Find the right starting point for your novel

Figuring out how to open your story is difficult, because there might be any number of “right times” to begin your story. But in the Elements of Fiction Editing Checklist I have avoided phrasing things in the negative, so rather than saying “don’t start at the wrong time,” I put it this way:

The story begins in the right place.

This item is on most editor’s checklists because one of the most common errors we see is two or three chapters of prelude—sometimes more—before the story reaches an engaging starting point. As a freelance editor, I can tell you to delete these chapters to move that point up to the beginning. But if those chapters are present while you are seeking traditional publication or self-publishing, you may not hold the attention of the acquisitions editor or reader long enough to make the sale. Continue reading

Avoid the unnecessary prologue

I took a week off for the Realm Makers conference. Had a fabulous time with all my fellow SpecFic writers, and got some good feedback on my class about representing multiple languages in speculative fiction. Based on that feedback, I’ll be putting the information into a white paper later this year.

The winners of the awards for Christian Speculative Fiction were announced, with the Clive Staples Award going to Patrick Carr for A Cast of Stones. In the Parable Awards for cover design, second place went to Kirk DouPonce for the cover of Amish Vampires in Space by Kerry Nietz, and first place to Alexandre Rito for the cover of Numb by John Otte.

OK, enough about Realm Makers. Where were we?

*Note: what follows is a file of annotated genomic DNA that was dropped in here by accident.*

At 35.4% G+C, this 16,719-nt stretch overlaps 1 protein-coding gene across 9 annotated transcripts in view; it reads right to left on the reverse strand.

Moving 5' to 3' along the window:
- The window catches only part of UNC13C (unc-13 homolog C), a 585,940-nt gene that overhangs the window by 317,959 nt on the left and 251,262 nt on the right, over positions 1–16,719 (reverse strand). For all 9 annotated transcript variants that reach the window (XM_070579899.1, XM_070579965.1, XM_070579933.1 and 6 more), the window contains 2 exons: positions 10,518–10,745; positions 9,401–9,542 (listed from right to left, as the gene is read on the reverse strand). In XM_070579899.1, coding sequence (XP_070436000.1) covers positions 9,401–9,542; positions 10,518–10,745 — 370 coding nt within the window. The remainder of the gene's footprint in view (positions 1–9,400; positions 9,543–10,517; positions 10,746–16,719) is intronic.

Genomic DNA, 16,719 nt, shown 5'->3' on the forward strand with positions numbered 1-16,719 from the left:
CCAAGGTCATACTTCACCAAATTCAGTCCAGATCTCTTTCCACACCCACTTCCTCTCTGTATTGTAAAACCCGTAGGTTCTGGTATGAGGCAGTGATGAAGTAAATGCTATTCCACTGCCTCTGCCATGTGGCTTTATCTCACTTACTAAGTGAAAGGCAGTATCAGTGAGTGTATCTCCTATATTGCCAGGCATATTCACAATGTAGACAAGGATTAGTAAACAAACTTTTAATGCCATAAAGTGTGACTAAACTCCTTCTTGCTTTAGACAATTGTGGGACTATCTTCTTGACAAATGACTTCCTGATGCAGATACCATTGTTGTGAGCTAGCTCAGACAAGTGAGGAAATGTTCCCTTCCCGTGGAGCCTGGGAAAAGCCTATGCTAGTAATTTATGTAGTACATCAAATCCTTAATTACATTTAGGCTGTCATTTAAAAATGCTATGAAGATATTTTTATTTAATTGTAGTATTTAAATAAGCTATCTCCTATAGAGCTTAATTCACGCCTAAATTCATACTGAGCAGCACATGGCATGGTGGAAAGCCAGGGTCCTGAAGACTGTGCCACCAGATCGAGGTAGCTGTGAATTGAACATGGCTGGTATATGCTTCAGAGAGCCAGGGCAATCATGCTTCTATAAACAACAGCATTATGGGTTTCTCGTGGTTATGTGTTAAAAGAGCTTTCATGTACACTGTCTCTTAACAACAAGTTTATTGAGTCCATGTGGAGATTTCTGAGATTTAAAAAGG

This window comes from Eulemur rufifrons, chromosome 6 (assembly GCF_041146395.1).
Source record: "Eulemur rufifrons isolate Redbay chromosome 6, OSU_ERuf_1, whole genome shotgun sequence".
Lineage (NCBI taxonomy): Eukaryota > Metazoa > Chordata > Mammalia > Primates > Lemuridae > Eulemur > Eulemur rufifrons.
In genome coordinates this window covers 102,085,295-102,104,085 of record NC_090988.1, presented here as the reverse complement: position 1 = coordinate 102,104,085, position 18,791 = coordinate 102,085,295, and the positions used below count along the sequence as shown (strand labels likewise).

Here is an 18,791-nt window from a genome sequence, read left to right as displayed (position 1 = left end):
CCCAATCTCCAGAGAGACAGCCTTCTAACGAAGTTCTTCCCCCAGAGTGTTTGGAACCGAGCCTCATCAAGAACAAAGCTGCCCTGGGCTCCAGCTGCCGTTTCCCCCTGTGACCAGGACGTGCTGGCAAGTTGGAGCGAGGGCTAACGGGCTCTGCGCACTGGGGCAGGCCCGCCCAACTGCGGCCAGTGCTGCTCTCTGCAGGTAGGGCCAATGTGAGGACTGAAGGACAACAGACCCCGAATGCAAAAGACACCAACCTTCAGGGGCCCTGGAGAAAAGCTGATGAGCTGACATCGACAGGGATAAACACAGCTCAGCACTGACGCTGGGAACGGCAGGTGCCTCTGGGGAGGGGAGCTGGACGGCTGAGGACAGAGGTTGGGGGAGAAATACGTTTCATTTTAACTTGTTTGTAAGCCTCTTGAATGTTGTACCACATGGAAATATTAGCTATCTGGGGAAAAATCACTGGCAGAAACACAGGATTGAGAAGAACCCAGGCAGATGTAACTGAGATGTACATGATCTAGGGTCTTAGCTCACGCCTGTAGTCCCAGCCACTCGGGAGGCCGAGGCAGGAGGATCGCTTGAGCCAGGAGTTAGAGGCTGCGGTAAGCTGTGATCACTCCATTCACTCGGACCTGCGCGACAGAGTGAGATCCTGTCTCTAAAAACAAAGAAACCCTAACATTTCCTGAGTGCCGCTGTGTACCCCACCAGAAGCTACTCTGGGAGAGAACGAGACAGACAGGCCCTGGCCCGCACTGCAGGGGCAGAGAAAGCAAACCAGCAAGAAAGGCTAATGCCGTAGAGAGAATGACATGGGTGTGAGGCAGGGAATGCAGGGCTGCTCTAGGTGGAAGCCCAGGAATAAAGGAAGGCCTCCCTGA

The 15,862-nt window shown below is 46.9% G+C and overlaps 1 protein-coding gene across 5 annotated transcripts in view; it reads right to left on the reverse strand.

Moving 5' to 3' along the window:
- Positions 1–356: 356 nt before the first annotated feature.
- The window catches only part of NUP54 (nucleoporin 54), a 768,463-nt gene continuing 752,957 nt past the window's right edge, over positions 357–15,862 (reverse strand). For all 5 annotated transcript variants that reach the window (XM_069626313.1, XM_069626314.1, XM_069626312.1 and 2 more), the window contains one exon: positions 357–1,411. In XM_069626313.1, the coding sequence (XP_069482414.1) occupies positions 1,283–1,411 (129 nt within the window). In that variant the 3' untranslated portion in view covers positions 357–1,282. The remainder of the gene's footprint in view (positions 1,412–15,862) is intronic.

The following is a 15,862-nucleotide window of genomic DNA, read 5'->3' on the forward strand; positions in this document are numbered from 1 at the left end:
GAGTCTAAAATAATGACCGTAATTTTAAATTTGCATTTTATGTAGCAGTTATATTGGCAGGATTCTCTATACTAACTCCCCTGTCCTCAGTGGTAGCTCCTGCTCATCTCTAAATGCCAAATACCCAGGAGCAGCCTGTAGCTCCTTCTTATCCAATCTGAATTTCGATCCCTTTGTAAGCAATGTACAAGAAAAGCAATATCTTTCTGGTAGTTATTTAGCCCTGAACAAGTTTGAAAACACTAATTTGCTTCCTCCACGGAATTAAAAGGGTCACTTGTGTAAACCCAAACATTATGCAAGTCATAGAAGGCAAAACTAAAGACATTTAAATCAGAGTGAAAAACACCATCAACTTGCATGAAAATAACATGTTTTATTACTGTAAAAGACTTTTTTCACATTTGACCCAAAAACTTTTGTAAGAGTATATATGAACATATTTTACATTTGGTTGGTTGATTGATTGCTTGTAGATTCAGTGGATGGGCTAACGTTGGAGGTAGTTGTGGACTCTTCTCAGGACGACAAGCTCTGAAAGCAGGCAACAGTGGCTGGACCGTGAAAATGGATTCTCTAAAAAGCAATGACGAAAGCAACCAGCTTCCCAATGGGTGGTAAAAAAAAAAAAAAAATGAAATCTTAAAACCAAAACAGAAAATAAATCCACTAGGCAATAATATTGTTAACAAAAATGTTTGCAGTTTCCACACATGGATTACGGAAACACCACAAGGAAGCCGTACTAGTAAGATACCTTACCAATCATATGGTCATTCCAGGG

Ah, yes, we were talking about structure. Next up on the Elements of Fiction Editing Checklist:

Prologue, if used, is necessary and engaging.

On a recent episode of the Writing Excuses podcast, the hosts were asked whether a prologue should be included in one’s proposal when the agent or editor asks for “the first three chapters.” The short answer is yes. The long answer is — if you could omit the prologue and still have your story make sense, then what is the prologue doing there in the first place? Continue reading

An alternative to the five-act structure

The traditional three- and five-act structure is great for writers who outline. For those who don’t, not so much which is why it’s not a huge problem if you look at this item on the checklist and can’t really check it off:

Key events or turning points form a three- or five-act structure.

Being a firm believer in the power of the outline, I love the idea of five-act structure. But some people can’t write that way. We often call them “seat of the pants” writers or pantsers. These are the kind of writers who say “I need to write the story to find out how it ends.” If you are this kind of writer, this kind of structure may be unenjoyable or even unfeasible. Not every story fits in this mold.

And story is what should guide your decisions. Not “rules.” Continue reading

Choose your novel’s structure

We’ve completed the Plot segment of the Elements of Fiction Editing Checklist, and now we move on to Structure.

Traditionally, writing instructors have advocated a structure for novels modeled after that used in theater, which is why this item is on the checklist:

Key events or turning points form a three- or five-act structure.

You could plan your structure before you write, but if you’re not an outliner, this may not be enjoyable or feasible. But we’re editing now, and once you’ve finished first draft, you can examine it to see whether your story fits one of the usual models, and tweak if you choose to. Continue reading

Behold the power of the outline

At a chamber fellowship meeting, I was once asked to share my top editing tip. Didn’t have to think long about it: outline.

Snowflake can identify your chapter breaks based on scene length.

Snowflake can identify your chapter breaks based on scene length.

I resisted outlining for many years, because it reeked of term papers and therefore seemed uncreative. Randy Ingermanson’s Snowflake Pro software convinced me otherwise. Designed for novel-writing, it takes you from premise to outline in nine steps. When you’re done, it will compile your entries into a proposal. Continue reading